Supply Chain Council of European Union |

Direct sea routes to Europe offer certainty in choppy Brexit waters

The Brexit sea bypass around Britain will be getting busier from January with new routes and more ferries being added between Ireland and mainland Europe.

Like water itself, businesses will always seek the path of least resistance to their customers, and Brexit threatens to throw up plenty of obstacles given the risks posed by new border checks.

Geographically the so-called “landbridge” route to Europe through Britain would always, on a map and in practice as it works now, be more attractive to traders looking to get high-value, time-dependent goods to and from Europe given that the journey can be as short as 13 hours.

But warnings about queues of trucks lined up along English roads heading into new post-Brexit EU-UK border checks at Dover creates uncertainty, and businesses hate uncertainty.

This is why the likes of Danish company DFDS, a major European shipping line that departed the Irish market a decade ago, is back.

The firm’s new direct route between Rosslare and Dunkirk in France, announced on Friday, may take up to 24 hours, but, unlike the risks facing the landbridge post-Brexit, importers and exporters will know they can get goods to and from continental Europe and to customers in predictable times.

Britain offers no such certainty in the age of Brexit and makes long-travelled waters choppy.

The landbridge may eventually settle down and run quickly and smoothly, but given the importance of this route to Europe for Ireland Inc – 150,000 Irish freight units cross it every year – more alternative direct routes will be needed should Brexit congest Britain’s roads to its ports.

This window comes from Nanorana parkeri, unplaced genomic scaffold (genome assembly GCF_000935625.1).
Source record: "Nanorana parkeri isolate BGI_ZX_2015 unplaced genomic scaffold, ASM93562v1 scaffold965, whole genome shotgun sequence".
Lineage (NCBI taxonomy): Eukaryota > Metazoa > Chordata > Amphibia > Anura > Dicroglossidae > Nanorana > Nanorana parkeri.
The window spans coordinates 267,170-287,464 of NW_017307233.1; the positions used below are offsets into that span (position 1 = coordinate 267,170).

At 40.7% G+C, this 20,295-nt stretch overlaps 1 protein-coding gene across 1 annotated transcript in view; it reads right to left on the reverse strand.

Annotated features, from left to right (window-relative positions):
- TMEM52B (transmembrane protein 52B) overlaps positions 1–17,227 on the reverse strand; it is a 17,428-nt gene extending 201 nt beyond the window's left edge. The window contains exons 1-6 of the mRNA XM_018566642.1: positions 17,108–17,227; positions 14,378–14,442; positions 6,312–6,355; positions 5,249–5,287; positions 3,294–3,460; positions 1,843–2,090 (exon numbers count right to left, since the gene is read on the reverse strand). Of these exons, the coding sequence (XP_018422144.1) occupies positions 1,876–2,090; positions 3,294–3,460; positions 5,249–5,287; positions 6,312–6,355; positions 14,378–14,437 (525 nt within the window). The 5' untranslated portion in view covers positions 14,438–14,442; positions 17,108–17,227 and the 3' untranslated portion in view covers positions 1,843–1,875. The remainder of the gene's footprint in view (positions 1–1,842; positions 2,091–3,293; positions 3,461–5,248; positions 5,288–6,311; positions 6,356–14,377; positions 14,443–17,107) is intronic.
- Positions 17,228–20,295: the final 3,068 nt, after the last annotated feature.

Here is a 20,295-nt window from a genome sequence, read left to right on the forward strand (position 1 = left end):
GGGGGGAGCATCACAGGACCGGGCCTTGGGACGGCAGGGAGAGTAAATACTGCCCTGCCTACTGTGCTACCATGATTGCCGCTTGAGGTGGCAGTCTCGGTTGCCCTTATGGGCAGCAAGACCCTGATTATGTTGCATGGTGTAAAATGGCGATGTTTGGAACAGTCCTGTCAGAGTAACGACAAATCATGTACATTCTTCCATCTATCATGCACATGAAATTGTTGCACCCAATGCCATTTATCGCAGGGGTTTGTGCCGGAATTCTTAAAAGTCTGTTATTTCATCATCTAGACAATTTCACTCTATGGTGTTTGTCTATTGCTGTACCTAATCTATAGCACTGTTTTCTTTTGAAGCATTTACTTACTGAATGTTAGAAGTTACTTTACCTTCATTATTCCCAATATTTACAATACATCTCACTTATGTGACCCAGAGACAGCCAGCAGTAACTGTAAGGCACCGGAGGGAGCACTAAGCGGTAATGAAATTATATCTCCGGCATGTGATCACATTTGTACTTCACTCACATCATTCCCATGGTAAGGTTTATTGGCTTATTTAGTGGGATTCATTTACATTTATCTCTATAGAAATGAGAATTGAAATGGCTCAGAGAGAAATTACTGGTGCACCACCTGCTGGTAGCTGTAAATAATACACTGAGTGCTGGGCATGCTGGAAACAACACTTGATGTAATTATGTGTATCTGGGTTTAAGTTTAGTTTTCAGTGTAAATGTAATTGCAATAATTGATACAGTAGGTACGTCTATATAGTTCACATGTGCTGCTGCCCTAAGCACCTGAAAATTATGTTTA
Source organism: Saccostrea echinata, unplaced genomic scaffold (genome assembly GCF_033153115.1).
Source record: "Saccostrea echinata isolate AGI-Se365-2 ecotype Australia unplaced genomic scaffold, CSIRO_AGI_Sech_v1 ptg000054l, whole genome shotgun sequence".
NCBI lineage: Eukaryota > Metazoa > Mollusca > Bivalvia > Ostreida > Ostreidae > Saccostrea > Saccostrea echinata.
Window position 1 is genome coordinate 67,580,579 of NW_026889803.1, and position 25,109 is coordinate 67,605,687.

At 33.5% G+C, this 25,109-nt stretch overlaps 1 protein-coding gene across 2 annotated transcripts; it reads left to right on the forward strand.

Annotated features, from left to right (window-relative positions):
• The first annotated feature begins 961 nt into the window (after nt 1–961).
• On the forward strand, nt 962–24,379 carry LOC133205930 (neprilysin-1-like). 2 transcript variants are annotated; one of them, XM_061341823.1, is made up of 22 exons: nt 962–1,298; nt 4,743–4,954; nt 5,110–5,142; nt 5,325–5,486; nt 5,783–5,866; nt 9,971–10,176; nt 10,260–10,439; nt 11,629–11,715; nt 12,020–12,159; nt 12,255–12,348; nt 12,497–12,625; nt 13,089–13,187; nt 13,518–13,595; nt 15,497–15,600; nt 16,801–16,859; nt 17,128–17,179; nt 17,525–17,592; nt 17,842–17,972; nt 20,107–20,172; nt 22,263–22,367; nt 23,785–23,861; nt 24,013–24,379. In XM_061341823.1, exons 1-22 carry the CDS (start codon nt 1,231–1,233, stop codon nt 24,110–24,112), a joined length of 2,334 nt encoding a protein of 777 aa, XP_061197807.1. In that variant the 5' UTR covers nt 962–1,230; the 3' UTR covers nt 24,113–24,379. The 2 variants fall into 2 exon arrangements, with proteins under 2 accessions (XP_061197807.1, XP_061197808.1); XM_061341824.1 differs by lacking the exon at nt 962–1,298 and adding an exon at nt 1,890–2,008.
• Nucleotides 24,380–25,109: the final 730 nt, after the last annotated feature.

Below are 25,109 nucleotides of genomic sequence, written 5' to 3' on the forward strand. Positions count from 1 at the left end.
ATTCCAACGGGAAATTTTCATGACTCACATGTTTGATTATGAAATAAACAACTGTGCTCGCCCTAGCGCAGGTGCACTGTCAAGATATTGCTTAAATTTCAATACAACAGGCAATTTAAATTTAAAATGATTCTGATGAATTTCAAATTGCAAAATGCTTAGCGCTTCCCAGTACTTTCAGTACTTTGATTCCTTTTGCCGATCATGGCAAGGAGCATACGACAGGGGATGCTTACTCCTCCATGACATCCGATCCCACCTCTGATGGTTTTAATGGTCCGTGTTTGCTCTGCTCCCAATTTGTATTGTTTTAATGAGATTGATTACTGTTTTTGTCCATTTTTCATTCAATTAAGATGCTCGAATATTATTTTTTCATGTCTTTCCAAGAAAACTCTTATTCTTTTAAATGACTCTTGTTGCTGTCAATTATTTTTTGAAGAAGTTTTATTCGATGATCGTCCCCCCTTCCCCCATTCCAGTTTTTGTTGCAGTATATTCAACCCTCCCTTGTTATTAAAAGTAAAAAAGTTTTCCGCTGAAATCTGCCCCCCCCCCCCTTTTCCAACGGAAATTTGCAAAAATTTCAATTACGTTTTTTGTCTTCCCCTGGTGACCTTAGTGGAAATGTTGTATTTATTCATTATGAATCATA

The Government has gone as far as telling companies repeatedly over recent weeks to “trial” direct routes and check their supply chains now in light of the risks from imminent Brexit delays.

DFDS is not alone in spying opportunities in Irish waters as a result of Brexit. European shipping line CLdN, already the biggest mover of direct freight between Ireland and mainland Europe, announced a second weekly service on its route between Cork and Zeebrugge in Belgium.

Arriving in Dunkirk puts Irish lorries well into northern Europe on key motorway networks to suppliers and customers of Irish firms in Belgium, the Netherlands, Germany and beyond.


The port also creates options for road hauliers looking to transport goods quickly and at the cheapest cost given that the port has ferries sailing to English ports should the landbridge be less congested for Irish-bound trucks returning with imports from continental Europe.

“It is huge for operators,” said Independent TD Verona Murphy, a former Irish Road Haulage Association president, of the new route to Dunkirk from Rosslare in her Wexford constituency.

“This circumvents all of the arduous regulations after Brexit. It is a slightly longer time on a ship but it provides a certainty of arrival and you can estimate your times.”

The irony of Dunkirk becoming a new entry point to Europe for Ireland in the wake of Brexit when it was the scene of a famous British exit from Europe during wartime is not lost on many.

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